This is an open letter Senate President Myron Jackson:
“If the people will lead, the leaders will follow,” says the motto of the Museum of American Heroes.
Thanks for chairing the hearing this past Wednesday in St. Croix regarding the first ever ballot-qualified voters’ initiative. It showed fidelity to the American ideal of “We the People.” Fellow West Indian Alexander Hamilton, vital in securing those ideals, revealed that his time in St. Croix was the most useful part of his education and would’ve been pleased with the initiative’s aim to establish checks and balances within the legislative branch. Indeed, veteran senator Nellie O’Riley was so taken aback by the quality and class of the dialogue between testifiers and senators she repeatedly exclaimed “I am so proud!”
Yet, as profound as was that hearing, the efforts of your august body seem at this point too little, too late. For a score, St. Croix’s most popular talk show host made this issue a centerpiece and with many initiators calling-in and urging the Senate to stop, look and listen. Still, was it not for St. Croix Government Retirees, Inc., there would be no hearings like the one on Wednesday. This is so even though this struggle spans 50 years. Alex Joseph’s “Centennial Countdown” special “The reapportionment of the V. I. Legislature” (Daily News July 21, 2016) wrote of the uproar caused by divestiture of St. John as a distinct district, and of the call for reinstatement of at-large senators, both of which had been set in place by Congress until 1966. The then-U.S. Attorney Almeric Christian viewed the 1966 reshuffle as a disgrace. His slammed the lies that those changes were mandated by Congress. The truth is that Congress merely granted our legislature the option to reorganize itself. Several lawsuits followed, and by then Almeric Christian had become Chief Judge Christian. In the end, he ruled that the solution to the senate changes of 1966 must come from the political arena.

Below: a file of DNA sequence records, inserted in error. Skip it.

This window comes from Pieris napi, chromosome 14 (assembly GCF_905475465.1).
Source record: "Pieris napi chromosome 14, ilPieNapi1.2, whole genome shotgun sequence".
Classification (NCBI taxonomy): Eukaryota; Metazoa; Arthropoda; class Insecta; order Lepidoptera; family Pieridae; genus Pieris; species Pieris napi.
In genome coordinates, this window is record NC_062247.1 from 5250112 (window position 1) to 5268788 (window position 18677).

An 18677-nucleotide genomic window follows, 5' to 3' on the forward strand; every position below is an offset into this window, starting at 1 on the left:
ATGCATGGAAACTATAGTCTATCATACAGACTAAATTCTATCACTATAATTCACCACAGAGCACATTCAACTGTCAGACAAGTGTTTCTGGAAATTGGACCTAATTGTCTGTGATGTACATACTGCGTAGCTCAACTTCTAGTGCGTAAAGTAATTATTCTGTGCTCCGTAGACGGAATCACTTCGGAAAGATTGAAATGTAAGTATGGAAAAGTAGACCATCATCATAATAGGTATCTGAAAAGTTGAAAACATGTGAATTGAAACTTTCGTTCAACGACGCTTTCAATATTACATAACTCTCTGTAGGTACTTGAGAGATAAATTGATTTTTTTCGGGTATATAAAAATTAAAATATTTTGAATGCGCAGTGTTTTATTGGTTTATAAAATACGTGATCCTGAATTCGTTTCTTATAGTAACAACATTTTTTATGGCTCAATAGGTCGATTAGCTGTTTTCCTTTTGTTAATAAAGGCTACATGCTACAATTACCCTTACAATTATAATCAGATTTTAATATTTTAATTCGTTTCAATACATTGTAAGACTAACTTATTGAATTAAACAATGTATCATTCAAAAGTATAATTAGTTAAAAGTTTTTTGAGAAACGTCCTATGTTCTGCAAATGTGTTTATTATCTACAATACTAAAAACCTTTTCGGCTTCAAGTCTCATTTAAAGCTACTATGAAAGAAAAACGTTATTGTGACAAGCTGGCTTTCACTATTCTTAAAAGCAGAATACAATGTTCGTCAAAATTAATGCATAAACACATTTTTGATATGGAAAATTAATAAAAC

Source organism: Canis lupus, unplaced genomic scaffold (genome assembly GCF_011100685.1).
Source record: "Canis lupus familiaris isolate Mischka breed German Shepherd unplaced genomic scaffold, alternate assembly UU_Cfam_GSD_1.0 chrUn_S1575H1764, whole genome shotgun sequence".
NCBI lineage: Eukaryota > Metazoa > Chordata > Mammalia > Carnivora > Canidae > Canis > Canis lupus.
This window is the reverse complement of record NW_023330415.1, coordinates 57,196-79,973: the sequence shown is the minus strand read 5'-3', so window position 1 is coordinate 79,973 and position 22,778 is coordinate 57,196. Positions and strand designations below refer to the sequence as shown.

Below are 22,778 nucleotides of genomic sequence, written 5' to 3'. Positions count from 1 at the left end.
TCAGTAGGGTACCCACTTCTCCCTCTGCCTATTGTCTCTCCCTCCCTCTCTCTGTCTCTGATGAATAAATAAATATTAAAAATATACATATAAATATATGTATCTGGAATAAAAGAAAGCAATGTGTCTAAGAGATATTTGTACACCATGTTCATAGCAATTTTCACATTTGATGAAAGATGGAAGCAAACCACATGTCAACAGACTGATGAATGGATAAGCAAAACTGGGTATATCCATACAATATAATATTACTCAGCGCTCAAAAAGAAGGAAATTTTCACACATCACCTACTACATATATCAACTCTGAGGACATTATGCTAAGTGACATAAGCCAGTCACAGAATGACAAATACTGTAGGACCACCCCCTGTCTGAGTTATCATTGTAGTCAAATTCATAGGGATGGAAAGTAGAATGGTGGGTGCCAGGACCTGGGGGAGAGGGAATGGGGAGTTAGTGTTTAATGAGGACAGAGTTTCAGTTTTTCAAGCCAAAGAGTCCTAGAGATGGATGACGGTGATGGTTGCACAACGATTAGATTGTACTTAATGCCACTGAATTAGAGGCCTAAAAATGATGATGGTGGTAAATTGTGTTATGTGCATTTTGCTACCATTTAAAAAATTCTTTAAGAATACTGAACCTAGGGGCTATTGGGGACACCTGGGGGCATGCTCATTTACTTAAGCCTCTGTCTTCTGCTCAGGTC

We the People have now brought this politics to fore with that intuitive. It is therefore just, decent, and politically wise for the current Senate to allow the initiative to become law. Eight thousand citizens signed the petition circulated without resources such as paid staff, transportation budget, etc. Do the People justice by allowing the initiative to become law.
Michael A. Joseph, Esq., (340-643-7380)
Submitted on Monday by: Michael A. Joseph, Esq.